In line with the medieval model, the Carthusian monks are protected under the Virgin's cape. Prayers appear at her feet in the form of delicate flowers, and the vivid coloring in the work is remarkable.
Saint Bruno of Cologne (1634/1634)Museo de Bellas Artes de Sevilla
Baroque Sculpture: Montañés and Mesa
Sculpture took on great importance throughout the Sevillian Baroque period. Churches adorned with altarpieces, or more intimate spaces, housed colourful sculptures of saints (founders or members of the Order) and representations of Christ or the Virgin, which often shared the same themes as the paintings.
Juan Martínez Montañés (1568-1649), trained in Granada and arrived in Seville around 1587. He remained faithful to classicism to a certain extent, as can be seen in the elegant and controlled balance of this carving of Saint Bruno.
Saint Raymond Nonnatus (1626/1626)Museo de Bellas Artes de Sevilla
Unlike his mentor, Juan de Mesa (1583-1627) cultivated expression and movement, as well as a richer use of colour, developed by applying the "estofado" technique, as seen in San Ramón Nonato.
Saint Anthony of Padua (1668/1669) by Bartolomé Esteban MurilloMuseo de Bellas Artes de Sevilla
Bartolomé Esteban Murillo
Murillo (1617-1682) was a key influence on Baroque expression in Sevillian painting and has left a lasting legacy. The fact that his paintings were soon being exported from Spain led his work to be known for its religious themes and emotional sensitivity. Virgin de la Servilleta is an unsurpassed example of that. However, his masterful technique in handling the subject and in drawing show him to be an exceptionally gifted artist.
The series painted by Murillo for the Church of the Convento de Capuchinos in Seville represented a renovation in devotional painting. Abandoning complex compositions, he turned painting into an emotional means of contemplation, as the saint’s look reveals.
The representation of kind subjects, such as children or angels, made his art popular with collectors, particularly from the late 18th century, when the images appealed to Rococo (late Baroque) tastes.
The Adoration of the Shepherds (1668/1669) by Bartolomé Esteban MurilloMuseo de Bellas Artes de Sevilla
The scene, crowned by angels, is constructed with delicate backlighting and centers on the Child, who is being contemplated by the Virgin, Joseph and two shepherds, while a mother tenderly explains to her son what is happening.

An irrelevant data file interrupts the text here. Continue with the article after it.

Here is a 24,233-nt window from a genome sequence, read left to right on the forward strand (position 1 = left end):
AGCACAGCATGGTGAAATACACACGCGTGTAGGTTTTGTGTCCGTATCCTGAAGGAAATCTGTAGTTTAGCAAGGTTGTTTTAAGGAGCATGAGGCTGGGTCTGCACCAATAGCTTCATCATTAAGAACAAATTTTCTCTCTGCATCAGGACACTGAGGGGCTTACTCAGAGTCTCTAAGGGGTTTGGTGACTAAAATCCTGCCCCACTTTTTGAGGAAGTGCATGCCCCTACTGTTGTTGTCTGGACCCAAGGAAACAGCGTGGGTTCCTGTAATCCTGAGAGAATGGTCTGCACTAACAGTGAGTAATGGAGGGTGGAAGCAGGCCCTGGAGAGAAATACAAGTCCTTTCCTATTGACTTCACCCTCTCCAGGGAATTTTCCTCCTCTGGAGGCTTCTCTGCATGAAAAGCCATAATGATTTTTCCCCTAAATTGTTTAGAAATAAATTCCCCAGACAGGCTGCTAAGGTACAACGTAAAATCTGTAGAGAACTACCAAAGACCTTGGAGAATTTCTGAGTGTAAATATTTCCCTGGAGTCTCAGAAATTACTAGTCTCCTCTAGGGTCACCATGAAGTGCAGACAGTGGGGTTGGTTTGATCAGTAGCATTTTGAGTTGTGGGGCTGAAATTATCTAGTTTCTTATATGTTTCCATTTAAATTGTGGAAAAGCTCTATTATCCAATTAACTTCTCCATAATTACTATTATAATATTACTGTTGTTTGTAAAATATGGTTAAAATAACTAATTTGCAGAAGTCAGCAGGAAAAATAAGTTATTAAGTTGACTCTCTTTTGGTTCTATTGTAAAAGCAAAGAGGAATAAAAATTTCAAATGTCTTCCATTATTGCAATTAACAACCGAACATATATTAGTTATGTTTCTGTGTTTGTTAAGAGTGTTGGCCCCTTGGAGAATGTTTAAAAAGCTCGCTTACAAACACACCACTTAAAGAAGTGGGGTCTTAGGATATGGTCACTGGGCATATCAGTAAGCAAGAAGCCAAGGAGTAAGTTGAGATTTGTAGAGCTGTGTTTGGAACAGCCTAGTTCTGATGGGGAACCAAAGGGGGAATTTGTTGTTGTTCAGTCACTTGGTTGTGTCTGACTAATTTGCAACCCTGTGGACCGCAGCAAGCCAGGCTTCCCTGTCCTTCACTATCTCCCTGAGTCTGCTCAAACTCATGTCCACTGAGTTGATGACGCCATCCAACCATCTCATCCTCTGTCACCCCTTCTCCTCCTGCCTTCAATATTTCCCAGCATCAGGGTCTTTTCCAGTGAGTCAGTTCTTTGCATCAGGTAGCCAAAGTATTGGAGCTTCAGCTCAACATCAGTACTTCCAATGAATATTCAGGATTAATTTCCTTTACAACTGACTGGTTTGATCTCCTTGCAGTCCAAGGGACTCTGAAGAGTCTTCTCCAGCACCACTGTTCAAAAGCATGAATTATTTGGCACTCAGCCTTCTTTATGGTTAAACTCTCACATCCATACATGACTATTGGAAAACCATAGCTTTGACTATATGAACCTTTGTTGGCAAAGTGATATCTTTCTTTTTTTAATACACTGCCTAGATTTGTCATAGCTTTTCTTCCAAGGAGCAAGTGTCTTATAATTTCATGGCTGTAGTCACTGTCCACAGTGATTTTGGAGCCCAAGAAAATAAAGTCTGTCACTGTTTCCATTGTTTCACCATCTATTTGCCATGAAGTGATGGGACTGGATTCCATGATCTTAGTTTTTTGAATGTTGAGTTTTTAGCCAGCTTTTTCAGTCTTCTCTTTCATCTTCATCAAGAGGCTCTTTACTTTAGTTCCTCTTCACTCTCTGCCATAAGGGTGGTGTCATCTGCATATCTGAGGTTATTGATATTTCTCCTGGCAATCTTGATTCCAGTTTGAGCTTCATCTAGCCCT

Inmaculate Conception of the Eternal Pather (1668/1669) by Bartolomé Esteban MurilloMuseo de Bellas Artes de Sevilla
This artwork, of fluent technique and almost transparent, was painted for a side altar in the Church of Capuchinos. Above the Immaculate, the Eternal Father, and at the base of the composition the apocalyptic dragon appears.
This detail reveals a lighter colour palette and a quickening of the brush strokes. Nevertheless, the result is an accurate drawing that constructs the forms on the canvas with exceptional fluency.
The Sorrowful Mother (1650/1670) by Bartolomé Esteban MurilloMuseo de Bellas Artes de Sevilla
La Dolorosa, a full-body painting of the Virgin, is an intimate composition, which is unusual in Murillo's work. The expressiveness of the face and hands contrasts with the dark background.
Full Baroque: Valdés Leal
Juan de Valdés Leal (1622-1690) was first active in Córdoba and soon moved to Seville, when Murillo was starting to become known. His art is characterized by an expressive dynamism, based on bold brush strokes and compositions with complex perspectives. His prolific production extended to church murals, drawings, and even sculptures.
Temptations of Saint Jerome (1657/1657) by Juan de Valdés LealMuseo de Bellas Artes de Sevilla
Valdés’ masterpiece is the series of canvases carried out for the Convento de San Jerónimo in Seville, narrating scenes of the life of the Saint and his order. His Baroque style is full of expressive movement.
The saint rejects the visions of temptation that torment him during his penitence with a theatrical gesture. The tense movement of his arms contrasts with the spiral shape traced by the women's dresses.
The Assumption of the Virgin (1670/1672) by Juan de Valdés LealMuseo de Bellas Artes de Sevilla
The Virgin is raised by angels from the sepulchre towards heaven with a vigorous movement. The space, defined at the bottom by the group of cherubs, dissolves showing almost transparent figures.
The use of color in the figures shows the group gathered around the Virgin to be defined by thick, broad brush strokes, whilst the angelic musicians are painted with fine, almost monochrome lines.
Baroque Masters in the Museum of Fine Arts of Seville
Museo de Bellas Artes de Sevilla
Consejería de Cultura de la Junta de Andalucía
Curation and texts: Ignacio Cano
Documentation: Department of Conservation and Research (Ignacio Hermoso Romero, Lourdes Rocio Izquierdo Moreno and Morales Paez)
Photography: Pepe Moron
Digital editing: Ignacio Cano
Museo de Bellas Artes de Sevilla.